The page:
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Cosmological event horizon

  1. Apr 24, 2007 #1

    marcus

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    this is a case where it could be very helpful if someone (Pervect? Wallace? hellfire?) who has the numbers handy could tell us how far away the CEH is at present according to the usual LCDM model

    I don't know the exact figure. I think it is somewhere around 16 Gly.

    that is, slightly further out than the Hubble radius which is 13-14 Gly.

    My feeling about dogma is that everybody gets to believe whatever they want about cosmology:smile: but that we should all UNDERSTAND the mainstream consensus model somewhat so we are all on the same page in discussions.

    The mainstream LCDM may be just an effective model with parameters plugged in to fit the data but it is impressively successful as such and if there is a more fundamental model lurking in deeper mathematical waters the LCDM will help guide us to it. Much respect for LCDM.

    Well, one feature of LCDM is that it has a COSMOLOGICAL EVENT HORIZON somewhere out past the Hubble radius. A galaxy at Hubble radius (13-14 Gly) from us is receding at exactly c. But light from it can still reach us by a mechanism described in another YellowTriangle! thread. It can get here because H(t) is still decreasing slightly and will continue for a while more. H(t) decreasing means reciprocal--Hubble radius---increasing, so Hubble sphere can grow so as to reach out and take in light that is struggling to reach us but not making it, and then the light is home free.

    but, according to LCDM, if a galaxy is significantly farther away than that, like say 16 Gly, then its light CAN NEVER REACH US IN ALL THE HISTORY OF THE UNIVERSE no matter how long we wait even until t = infty.

    This is best communicated with a picture and Lineweaver 2004 paper has a picture. It is "Figure 1" in Lineweaver's "inflation and the CMB".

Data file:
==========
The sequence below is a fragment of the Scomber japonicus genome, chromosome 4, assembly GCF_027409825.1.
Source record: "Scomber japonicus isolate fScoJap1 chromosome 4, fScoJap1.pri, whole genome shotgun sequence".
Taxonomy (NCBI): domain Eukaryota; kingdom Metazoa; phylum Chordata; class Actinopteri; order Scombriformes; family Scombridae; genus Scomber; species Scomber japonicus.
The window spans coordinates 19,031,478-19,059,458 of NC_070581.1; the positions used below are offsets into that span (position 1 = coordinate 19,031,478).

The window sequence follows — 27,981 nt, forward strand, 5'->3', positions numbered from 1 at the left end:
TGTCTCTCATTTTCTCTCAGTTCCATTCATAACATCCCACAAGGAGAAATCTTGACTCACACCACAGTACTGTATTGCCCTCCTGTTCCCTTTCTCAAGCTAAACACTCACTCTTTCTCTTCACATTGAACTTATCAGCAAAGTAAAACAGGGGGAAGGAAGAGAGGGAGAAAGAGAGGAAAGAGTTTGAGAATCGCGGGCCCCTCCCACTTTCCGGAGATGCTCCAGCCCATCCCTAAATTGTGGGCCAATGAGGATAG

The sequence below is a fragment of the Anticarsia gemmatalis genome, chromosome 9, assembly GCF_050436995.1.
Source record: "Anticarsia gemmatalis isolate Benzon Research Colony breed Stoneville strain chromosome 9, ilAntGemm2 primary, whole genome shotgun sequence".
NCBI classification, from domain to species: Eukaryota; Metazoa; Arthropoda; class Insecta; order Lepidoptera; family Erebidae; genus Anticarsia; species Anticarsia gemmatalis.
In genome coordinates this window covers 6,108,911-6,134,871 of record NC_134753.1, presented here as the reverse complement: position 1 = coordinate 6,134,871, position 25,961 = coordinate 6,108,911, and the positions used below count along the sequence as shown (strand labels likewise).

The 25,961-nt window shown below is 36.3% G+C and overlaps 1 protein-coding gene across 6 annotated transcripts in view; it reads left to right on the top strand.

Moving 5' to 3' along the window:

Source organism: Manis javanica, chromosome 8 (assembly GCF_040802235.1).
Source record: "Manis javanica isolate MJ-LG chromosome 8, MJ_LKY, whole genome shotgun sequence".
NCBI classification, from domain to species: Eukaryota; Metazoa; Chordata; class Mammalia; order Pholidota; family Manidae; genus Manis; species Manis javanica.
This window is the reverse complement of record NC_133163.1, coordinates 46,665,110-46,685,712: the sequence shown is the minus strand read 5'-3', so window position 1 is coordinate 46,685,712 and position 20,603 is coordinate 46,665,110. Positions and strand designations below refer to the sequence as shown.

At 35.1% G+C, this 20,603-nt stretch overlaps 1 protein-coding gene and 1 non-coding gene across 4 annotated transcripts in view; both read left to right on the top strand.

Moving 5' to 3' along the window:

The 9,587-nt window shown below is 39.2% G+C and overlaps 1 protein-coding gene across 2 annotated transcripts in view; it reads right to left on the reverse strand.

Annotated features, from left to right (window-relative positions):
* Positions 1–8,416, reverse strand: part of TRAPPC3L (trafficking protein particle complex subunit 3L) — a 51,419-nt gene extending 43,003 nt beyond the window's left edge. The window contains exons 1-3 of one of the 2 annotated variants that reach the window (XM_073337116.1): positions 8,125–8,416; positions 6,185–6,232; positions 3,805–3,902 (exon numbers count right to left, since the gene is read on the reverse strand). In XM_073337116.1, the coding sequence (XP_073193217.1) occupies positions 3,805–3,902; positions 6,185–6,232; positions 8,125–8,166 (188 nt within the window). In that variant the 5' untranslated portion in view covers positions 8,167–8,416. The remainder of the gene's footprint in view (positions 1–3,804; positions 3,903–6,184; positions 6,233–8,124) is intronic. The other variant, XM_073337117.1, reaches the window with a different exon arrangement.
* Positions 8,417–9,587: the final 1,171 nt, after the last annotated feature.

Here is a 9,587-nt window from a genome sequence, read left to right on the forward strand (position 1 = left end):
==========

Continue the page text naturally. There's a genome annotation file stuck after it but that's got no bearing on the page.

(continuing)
I will try to get a link to just that Figure 1 diagram, and also I'll paste in an exerpt from the article where he talks about it. The basic idea is pretty simple and easy to understand.

    this is a basic feature of LCDM so my attitude is Nobody is forcing you to believe it. You can disbelieve that there is a CEH out there! You can believe any model you want with or without horizons. (In fact in the old CDM before 1998, there was no cosmological event horizon and all light that was aimed at us would eventually get here if you waited long enough! The coming of Lambda changed this.)

    So nobody forces anybody to believe in a CEH but please lets all share some common familiarity with the main features of the consensus model.

    I'd be glad if one or more experts would explain or discuss, and say actually how far away the CEH is.

    =================
    EDIT: The reason I said "The coming of Lambda changed this," in case anyone didnt notice, is that you only get a Cosmological Event Horizon if you have a POSITIVE LAMBDA, positive cosmological constant, or something equivalent that gives accelerating expansion.

    The article by Lineweaver explains how the discovery of accel. expansion is what put the CEH into the picture.

    Maybe I should have made this more explicit that it is thanks to the Lambda in LCDM. Or maybe that was obvious, I don't know.

    Anyway the old CDM didnt have that feature.
     
    Last edited: Apr 24, 2007
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  3. Apr 24, 2007 #2

    marcus

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    Here's links
    http://arxiv.org/abs/astro-ph/0305179
    http://nedwww.ipac.caltech.edu/level5/March03/Lineweaver/frames.html
    http://nedwww.ipac.caltech.edu/level5/March03/Lineweaver/Figures/figure1.jpg
    This last link MIGHT give you a legible version of Figure 1 without having to get the whole article from Arxiv.
    Here's an exerpt from the Lineweaver article that goes with the picture. There is a lot of extra stuff in this passage which helps establish context. I am not going to edit it out, just skim and get what you need. Or simply look at the picture:

    ==quote==
    2.2 Inflationary Expansion: The Magic of a Shrinking Comoving Event Horizon